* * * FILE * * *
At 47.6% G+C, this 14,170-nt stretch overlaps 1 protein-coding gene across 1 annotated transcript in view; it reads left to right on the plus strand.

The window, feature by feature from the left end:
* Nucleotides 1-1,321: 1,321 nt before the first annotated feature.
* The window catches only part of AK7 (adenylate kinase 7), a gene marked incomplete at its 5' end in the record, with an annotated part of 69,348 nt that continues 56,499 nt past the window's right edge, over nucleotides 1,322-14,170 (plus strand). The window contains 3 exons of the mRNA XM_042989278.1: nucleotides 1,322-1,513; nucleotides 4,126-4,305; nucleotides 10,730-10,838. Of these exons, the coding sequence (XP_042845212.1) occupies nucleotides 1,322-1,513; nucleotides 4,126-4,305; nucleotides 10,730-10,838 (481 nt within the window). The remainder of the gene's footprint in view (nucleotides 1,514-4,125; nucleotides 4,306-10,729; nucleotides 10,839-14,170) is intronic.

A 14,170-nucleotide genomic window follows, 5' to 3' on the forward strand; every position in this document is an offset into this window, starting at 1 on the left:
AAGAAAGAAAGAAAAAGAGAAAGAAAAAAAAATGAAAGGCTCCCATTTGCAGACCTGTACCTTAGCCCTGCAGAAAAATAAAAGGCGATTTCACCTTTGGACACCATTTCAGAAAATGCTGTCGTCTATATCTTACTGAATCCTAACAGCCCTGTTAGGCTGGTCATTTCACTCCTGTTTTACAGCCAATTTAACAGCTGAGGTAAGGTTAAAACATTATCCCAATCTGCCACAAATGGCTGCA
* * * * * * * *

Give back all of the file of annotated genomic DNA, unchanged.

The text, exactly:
At 47.6% G+C, this 14,170-nt stretch overlaps 1 protein-coding gene across 1 annotated transcript in view; it reads left to right on the plus strand.

The window, feature by feature from the left end:
* Nucleotides 1-1,321: 1,321 nt before the first annotated feature.
* The window catches only part of AK7 (adenylate kinase 7), a gene marked incomplete at its 5' end in the record, with an annotated part of 69,348 nt that continues 56,499 nt past the window's right edge, over nucleotides 1,322-14,170 (plus strand). The window contains 3 exons of the mRNA XM_042989278.1: nucleotides 1,322-1,513; nucleotides 4,126-4,305; nucleotides 10,730-10,838. Of these exons, the coding sequence (XP_042845212.1) occupies nucleotides 1,322-1,513; nucleotides 4,126-4,305; nucleotides 10,730-10,838 (481 nt within the window). The remainder of the gene's footprint in view (nucleotides 1,514-4,125; nucleotides 4,306-10,729; nucleotides 10,839-14,170) is intronic.

A 14,170-nucleotide genomic window follows, 5' to 3' on the forward strand; every position in this document is an offset into this window, starting at 1 on the left:
AAGAAAGAAAGAAAAAGAGAAAGAAAAAAAAATGAAAGGCTCCCATTTGCAGACCTGTACCTTAGCCCTGCAGAAAAATAAAAGGCGATTTCACCTTTGGACACCATTTCAGAAAATGCTGTCGTCTATATCTTACTGAATCCTAACAGCCCTGTTAGGCTGGTCATTTCACTCCTGTTTTACAGCCAATTTAACAGCTGAGGTAAGGTTAAAACATTATCCCAATCTGCCACAAATGGCTGCA